Feeds

Cisco, IBM and MS in network security love-in

Approval for Network Admission Control

  • alert
  • submit to reddit

Beginner's guide to SSL certificates

Computer Associates and IBM have both signed up to Cisco's Network Admission Control program over the last few days - proof that the company is enjoying success with its new scheme to stop computer worms running rampage around corporate networks. Microsoft is also reportedly poised to come on board.

Worms like Blaster and Slammer have hit corporate networks hard. Cisco's approach is designed to minimise the threat posed when mobile or guest users connect infected PCs to internal company networks, a frequent cause of secondary infections. Network Admission Control technology (AKA Cisco Trust Agent) allows Cisco routers to enforce access privileges when an endpoint device (such as a laptop) attempts to connect to a network. So devices without up-to-date patches or anti-virus signature definition files can be denied network access, placed in a quarantined area, or given restricted access to computing resources.

Cisco announced that it had licensed the technology to three leading anti-virus vendors (Network Associates, Symantec and Trend Micro) when it launched the technology back in November. On 13 October it announced CA had joined this select group of networking security firm signed up to the program. Last Friday (14 October) Cisco and IBM announced tighter integrates between Cisco's security technology and IBM's Tivoli management suite.

All this activity hasn't gone unnoticed in Redmond. Microsoft is reportedly about to join forces with Cisco in making sure Microsoft's Network Access Protection (NAP) architecture, a technique due to ship with Longhorn in 2007, interoperates with Cisco's technology. ®

Related stories

Cisco combats network worms
Cisco picks Trend to fight network worms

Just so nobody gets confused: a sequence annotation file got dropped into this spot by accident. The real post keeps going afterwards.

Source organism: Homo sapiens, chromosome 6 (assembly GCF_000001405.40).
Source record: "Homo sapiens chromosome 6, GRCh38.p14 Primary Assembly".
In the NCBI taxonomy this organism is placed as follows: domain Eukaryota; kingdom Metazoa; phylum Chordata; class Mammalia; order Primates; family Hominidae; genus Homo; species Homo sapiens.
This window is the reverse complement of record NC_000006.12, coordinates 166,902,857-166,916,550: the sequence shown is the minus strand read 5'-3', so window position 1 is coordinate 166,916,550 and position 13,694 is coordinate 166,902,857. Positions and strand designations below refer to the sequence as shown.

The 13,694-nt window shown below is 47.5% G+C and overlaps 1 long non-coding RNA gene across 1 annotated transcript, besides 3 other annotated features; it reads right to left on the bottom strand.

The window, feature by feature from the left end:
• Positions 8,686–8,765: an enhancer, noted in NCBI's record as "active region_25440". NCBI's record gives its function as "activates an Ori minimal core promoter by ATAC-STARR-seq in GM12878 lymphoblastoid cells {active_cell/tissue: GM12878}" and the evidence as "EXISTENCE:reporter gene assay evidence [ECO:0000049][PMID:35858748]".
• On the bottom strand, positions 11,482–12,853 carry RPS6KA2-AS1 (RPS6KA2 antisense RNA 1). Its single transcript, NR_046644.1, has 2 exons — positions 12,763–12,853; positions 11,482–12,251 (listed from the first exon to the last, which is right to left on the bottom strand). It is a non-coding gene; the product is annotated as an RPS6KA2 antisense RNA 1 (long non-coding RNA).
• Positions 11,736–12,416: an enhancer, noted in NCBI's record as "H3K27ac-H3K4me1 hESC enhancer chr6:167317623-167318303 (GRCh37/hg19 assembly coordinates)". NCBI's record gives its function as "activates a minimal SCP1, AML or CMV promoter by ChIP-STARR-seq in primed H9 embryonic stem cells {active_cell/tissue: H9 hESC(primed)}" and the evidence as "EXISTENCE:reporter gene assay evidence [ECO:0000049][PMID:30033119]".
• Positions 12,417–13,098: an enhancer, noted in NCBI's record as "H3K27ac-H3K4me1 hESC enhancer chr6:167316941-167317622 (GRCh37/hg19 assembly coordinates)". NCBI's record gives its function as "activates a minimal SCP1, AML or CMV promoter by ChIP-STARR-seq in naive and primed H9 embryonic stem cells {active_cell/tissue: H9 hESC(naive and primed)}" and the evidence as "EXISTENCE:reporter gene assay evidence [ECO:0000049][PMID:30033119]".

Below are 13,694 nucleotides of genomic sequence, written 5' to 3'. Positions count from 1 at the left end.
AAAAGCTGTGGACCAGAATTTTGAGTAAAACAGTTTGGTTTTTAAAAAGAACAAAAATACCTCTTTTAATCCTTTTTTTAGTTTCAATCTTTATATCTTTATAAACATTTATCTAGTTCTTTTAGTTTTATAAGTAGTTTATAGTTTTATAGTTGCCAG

P-cube goes hunting for zombie PCs
Blaster rewrites Windows worm rules
MS struggles to contain the Slammer worm

Protecting users from Firesheep and other Sidejacking attacks with SSL

More from The Register

next story
Spies would need SUPER POWERS to tap undersea cables
Why mess with armoured 10kV cables when land-based, and legal, snoop tools are easier?
Early result from Scots indyref vote? NAW, Jimmy - it's a SCAM
Anyone claiming to know before tomorrow is telling porkies
Apple Pay is a tidy payday for Apple with 0.15% cut, sources say
Cupertino slurps 15 cents from every $100 purchase
Israeli spies rebel over mass-snooping on innocent Palestinians
'Disciplinary treatment will be sharp and clear' vow spy-chiefs
YouTube, Amazon and Yahoo! caught in malvertising mess
Cisco says 'Kyle and Stan' attack is spreading through compromised ad networks
Hackers pop Brazil newspaper to root home routers
Step One: try default passwords. Step Two: Repeat Step One until success
China hacked US Army transport orgs TWENTY TIMES in ONE YEAR
FBI et al knew of nine hacks - but didn't tell TRANSCOM
Microsoft to patch ASP.NET mess even if you don't
We know what's good for you, because we made the mess says Redmond
NORKS ban Wi-Fi and satellite internet at embassies
Crackdown on tardy diplomatic sysadmins providing accidental unfiltered internet access
prev story

Whitepapers

Providing a secure and efficient Helpdesk
A single remote control platform for user support is be key to providing an efficient helpdesk. Retain full control over the way in which screen and keystroke data is transmitted.
WIN a very cool portable ZX Spectrum
Win a one-off portable Spectrum built by legendary hardware hacker Ben Heck
Saudi Petroleum chooses Tegile storage solution
A storage solution that addresses company growth and performance for business-critical applications of caseware archive and search along with other key operational systems.
Protecting users from Firesheep and other Sidejacking attacks with SSL
Discussing the vulnerabilities inherent in Wi-Fi networks, and how using TLS/SSL for your entire site will assure security.
Security for virtualized datacentres
Legacy security solutions are inefficient due to the architectural differences between physical and virtual environments.